The latest news reports have put the death toll at more than 200 with over 1,000 injured as a strong magnitude 7.2 earthquake struck eastern Turkey at 10:41 UTC (1.41 pm local time) near the city of Van in Eastern Turkey. However, the toll is expected to rise, as rescuers reach isolated mountain villages in the region.
Catastrophe modeling firm AIR Worldwide issued a preliminary bulletin indicating that the quake’s magnitude was 6.6. However, AIR noted that the U.S Geological Survey has “issued a preliminary moment magnitude estimate of 7.2 and a focal depth of 20 km.
“If the USGS estimate is closer to the actual magnitude,” AIR said it “is the largest earthquake to strike Turkey since the 1999 magnitude 7.2 Duzce earthquake, which killed close to 1,000 people. Earlier that year, a magnitude 7.6 near Izmit in northwest Turkey killed nearly 20,000 people.”
According to city officials, today’s earthquake has collapsed buildings in Van and the nearby town of Ercis, although the numbers being reported are conflicting. The Turkish Red Crescent said that 10 buildings collapsed in Van; other reports put the number in Van and nearby towns at 45. A number of aftershocks have followed the main shock, two of which were magnitude 5.6.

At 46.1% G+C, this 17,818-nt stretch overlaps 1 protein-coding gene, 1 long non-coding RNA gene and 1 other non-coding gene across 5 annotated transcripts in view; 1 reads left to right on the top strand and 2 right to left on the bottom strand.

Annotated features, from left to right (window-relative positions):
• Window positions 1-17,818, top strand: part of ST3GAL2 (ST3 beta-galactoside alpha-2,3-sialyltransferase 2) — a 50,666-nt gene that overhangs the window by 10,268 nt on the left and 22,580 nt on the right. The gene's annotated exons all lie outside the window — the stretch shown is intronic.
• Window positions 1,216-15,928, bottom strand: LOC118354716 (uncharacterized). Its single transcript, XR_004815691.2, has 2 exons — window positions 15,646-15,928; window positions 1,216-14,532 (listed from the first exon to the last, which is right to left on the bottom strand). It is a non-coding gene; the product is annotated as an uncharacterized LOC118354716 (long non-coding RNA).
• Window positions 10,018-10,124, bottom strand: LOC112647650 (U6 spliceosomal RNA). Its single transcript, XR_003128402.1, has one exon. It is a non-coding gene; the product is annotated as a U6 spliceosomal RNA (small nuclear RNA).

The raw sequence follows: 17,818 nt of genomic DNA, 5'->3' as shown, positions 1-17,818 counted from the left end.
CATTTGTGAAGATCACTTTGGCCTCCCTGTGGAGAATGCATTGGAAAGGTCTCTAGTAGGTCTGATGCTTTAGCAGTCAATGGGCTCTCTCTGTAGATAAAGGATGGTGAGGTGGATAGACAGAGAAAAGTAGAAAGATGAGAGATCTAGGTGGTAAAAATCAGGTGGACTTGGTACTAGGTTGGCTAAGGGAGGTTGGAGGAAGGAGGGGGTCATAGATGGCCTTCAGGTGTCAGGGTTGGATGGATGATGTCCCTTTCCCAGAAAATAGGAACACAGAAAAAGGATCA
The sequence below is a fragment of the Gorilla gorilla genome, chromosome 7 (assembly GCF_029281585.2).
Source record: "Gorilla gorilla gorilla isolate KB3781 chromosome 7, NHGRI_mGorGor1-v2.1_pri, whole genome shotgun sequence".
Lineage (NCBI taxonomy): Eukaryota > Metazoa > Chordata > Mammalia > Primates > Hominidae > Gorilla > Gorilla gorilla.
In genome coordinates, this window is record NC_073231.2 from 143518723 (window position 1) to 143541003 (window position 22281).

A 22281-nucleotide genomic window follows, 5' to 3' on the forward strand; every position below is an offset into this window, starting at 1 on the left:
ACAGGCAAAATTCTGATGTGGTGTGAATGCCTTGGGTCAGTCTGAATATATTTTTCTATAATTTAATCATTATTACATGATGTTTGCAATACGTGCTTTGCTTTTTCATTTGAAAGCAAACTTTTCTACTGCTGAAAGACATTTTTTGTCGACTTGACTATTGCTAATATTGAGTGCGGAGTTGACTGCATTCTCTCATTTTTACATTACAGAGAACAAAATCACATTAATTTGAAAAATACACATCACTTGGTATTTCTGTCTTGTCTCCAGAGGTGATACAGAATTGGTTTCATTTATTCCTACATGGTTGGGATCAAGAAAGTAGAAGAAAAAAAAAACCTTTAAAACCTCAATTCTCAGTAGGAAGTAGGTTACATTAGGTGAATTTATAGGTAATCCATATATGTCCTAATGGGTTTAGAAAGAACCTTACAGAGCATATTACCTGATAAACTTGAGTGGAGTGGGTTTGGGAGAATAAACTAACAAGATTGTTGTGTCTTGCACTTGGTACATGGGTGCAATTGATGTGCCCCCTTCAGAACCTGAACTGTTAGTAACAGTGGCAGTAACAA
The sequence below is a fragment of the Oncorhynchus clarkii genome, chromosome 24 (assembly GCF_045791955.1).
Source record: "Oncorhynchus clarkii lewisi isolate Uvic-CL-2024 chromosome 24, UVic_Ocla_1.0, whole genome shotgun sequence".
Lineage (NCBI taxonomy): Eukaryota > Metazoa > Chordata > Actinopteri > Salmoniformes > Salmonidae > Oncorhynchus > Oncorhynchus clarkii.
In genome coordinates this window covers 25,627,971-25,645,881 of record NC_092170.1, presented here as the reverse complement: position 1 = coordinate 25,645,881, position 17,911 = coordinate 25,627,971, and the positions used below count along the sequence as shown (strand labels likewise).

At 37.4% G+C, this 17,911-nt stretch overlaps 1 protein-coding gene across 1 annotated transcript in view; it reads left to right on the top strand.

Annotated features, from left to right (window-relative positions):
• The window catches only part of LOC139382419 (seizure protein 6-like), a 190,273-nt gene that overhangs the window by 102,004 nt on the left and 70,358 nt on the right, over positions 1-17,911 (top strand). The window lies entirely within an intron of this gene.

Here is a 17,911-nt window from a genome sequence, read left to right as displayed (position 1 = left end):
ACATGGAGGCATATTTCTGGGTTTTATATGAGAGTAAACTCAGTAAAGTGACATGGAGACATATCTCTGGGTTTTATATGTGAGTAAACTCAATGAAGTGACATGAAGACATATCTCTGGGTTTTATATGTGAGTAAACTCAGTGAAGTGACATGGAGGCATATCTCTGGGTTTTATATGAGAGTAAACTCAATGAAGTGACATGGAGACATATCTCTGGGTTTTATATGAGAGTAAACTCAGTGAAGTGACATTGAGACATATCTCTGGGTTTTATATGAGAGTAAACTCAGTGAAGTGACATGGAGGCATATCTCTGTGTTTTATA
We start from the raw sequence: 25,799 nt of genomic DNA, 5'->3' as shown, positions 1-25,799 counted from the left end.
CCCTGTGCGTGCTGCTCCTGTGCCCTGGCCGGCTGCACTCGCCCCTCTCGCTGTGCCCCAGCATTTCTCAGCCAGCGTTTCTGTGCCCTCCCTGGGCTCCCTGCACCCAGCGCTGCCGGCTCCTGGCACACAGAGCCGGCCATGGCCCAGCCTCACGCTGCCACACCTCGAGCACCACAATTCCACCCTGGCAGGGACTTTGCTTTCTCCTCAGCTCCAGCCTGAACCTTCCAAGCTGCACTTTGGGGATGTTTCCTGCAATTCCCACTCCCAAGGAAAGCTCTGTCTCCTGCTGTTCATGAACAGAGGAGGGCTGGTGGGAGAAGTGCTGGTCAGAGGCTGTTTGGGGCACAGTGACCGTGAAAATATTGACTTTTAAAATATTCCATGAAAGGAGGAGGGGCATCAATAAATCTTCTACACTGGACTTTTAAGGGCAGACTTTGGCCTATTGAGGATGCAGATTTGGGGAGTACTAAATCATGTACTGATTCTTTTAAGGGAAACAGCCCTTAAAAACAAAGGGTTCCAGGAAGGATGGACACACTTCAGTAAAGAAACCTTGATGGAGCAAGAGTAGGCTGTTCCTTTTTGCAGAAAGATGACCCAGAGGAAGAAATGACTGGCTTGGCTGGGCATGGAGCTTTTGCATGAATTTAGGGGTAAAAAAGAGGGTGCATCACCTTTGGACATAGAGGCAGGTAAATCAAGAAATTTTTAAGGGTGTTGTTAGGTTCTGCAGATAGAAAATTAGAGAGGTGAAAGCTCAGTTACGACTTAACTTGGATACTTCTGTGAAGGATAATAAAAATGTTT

According to AIR, in Turkey “the majority of residential and commercial buildings located in urban areas are reinforced concrete (RC) with masonry infill. Most of these buildings, which are three to seven stories high, have cast-in-place RC frames with hollow brick infill panels and partition walls that are not connected to the frame.
“Research regarding the poor seismic performance of RC buildings during historical earthquakes in Turkey reveals design and construction deficiencies, including a lack of lateral resistance in the framing systems, irregularities in strength, poor quality construction materials, and inadequate reinforcement detailing and confinement in beam-column joints.”
AIR also pointed that it “is in the very early aftermath of this event, and source parameters may change as reports continue to come in from seismic networks around the world. Further information will be provided Monday, October 24th as more detailed data is available.”
Sources: news reports & AIR Worldwide
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